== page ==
Obvious topics like alternative sources of energy get some mention. At this point, I think all but the most obtuse and backward facing folk understand that whatever happens and wherever things go, oil, coal, and natural gas are not permanent fixes for our energy needs. Even if you can somehow manage to block your eyes to all the environmental damage they do, there is a finite amount. They will run out. I don’t even advocate the complete abandonment of them. But when you rely on only a couple sources of energy, you make yourself vulnerable. Wind, geothermal, solar, hydro, etc. Spread it out, make it work where it makes sense. That all leads into something I’ve been thinking a lot about lately, which is building smarter, to live better and use less energy. This is where things get nuts. Self-healing cities that generate much of their own food and power? Oh yeah. And Newitz makes a very valid point, that not every city of the future would work the same way. Solutions in one region might not work somewhere else. Societal considerations might dictate major differences. Maybe a city, grown and cultivated like a forest might work in one place, while a primarily underground city of hydroponic farms and subways will work somewhere else.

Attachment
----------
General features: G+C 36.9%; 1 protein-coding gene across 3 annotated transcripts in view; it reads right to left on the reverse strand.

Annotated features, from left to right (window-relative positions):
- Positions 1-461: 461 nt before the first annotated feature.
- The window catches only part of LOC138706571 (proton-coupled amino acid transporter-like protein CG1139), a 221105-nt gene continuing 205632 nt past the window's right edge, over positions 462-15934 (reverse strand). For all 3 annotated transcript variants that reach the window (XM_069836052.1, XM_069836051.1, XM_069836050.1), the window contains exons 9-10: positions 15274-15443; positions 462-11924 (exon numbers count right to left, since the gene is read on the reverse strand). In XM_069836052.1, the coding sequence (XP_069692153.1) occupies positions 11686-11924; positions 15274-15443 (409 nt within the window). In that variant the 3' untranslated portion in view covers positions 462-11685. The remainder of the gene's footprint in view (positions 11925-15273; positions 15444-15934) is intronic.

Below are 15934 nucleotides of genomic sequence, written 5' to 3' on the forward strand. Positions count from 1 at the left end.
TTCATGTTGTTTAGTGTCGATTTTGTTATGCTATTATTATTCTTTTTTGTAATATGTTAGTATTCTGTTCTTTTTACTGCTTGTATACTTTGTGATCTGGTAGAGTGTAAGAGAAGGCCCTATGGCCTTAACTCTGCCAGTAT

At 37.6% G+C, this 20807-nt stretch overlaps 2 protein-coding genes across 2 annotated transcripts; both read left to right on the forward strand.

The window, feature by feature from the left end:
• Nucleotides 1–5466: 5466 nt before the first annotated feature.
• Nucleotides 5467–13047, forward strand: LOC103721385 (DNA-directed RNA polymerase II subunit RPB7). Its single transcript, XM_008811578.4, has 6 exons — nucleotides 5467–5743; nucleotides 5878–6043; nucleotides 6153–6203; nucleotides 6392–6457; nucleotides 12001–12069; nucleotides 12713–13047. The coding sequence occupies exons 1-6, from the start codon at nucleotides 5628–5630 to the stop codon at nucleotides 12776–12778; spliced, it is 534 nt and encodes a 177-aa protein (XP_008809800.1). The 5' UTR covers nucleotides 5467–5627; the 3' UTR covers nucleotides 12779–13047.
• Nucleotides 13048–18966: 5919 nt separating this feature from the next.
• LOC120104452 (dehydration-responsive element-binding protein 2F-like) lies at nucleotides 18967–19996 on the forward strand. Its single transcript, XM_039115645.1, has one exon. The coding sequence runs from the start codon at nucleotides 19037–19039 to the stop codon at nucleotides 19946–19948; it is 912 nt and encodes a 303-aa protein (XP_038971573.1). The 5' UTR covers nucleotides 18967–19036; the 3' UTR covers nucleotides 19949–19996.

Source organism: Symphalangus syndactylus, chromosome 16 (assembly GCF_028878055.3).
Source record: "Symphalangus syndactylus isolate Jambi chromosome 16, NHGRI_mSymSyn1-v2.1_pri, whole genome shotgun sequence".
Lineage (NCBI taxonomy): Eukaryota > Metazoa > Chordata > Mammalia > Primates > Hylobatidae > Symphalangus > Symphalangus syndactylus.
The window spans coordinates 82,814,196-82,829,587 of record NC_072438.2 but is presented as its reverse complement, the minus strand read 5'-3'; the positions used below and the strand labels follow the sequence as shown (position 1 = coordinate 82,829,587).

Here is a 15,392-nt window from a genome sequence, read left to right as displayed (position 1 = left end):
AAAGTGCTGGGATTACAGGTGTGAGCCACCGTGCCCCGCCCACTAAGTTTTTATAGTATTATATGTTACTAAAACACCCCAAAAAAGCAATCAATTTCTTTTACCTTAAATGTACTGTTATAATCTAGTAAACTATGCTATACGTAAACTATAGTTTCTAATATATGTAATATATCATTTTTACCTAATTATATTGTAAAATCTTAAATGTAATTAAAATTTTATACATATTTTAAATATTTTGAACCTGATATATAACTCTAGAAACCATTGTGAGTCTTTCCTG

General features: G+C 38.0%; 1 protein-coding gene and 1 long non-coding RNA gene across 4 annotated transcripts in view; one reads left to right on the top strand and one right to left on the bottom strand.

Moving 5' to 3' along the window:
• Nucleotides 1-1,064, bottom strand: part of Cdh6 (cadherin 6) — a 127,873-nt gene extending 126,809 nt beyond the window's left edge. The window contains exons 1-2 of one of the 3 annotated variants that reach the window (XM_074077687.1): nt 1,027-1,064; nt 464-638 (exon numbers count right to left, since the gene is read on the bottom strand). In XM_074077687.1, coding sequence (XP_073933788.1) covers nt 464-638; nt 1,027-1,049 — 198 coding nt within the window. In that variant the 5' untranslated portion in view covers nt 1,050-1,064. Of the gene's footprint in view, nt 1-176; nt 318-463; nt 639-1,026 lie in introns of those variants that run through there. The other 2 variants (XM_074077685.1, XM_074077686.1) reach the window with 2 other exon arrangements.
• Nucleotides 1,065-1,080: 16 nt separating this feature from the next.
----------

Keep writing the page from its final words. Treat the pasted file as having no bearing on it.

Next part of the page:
From there she looks outward, away from the Earth. I have heard so many people say things like ‘we need to solve our problems here on Earth,’ or ‘this money could be spent better,’ or what have you. Gah! We haven’t ‘solved our problems’ in a hundred thousand years, but we haven’t let that stop us from creating great music or art, from discovering the building blocks of the universe, or from crossing the oceans. And where is that money going to be better spent? On a bomb that could blow up the world a 31st time? Another bail out for corporate fat-cats? Another study on why prisoners feel a desire to escape? Or should we spend money on creating new industries, discovering the universe, and getting a few of our eggs out of the one basket they’ve been in since the dawn of time? I vote for the latter. Developing a means to get people into space for a relatively low cost is the next step. From there, the sky is no longer the limit. I don’t plan to die. But if that plan doesn’t work out, I can die with some satisfaction if humans are living on another world. Newitz’s book contains some tantalizing hints at some of the things being explored and developed right now.
So yeah, raging death is lurking in the shadows of tomorrow. But, in spite of that, the future is indeed so bright I feel the need to wear sunglasses. Annalee Newitz provides a kind of inoculation against the relentless negativity constantly dished out by past-loving futurephobes. It’s not about Left or Right; Liberal or Conservative. It’s about learning from the past, adapting to the ever changing present, and having the collective cultural gumption to strike out into that next horizon. A very readable book, and a must read for those looking to keep this Human Train a’rolling.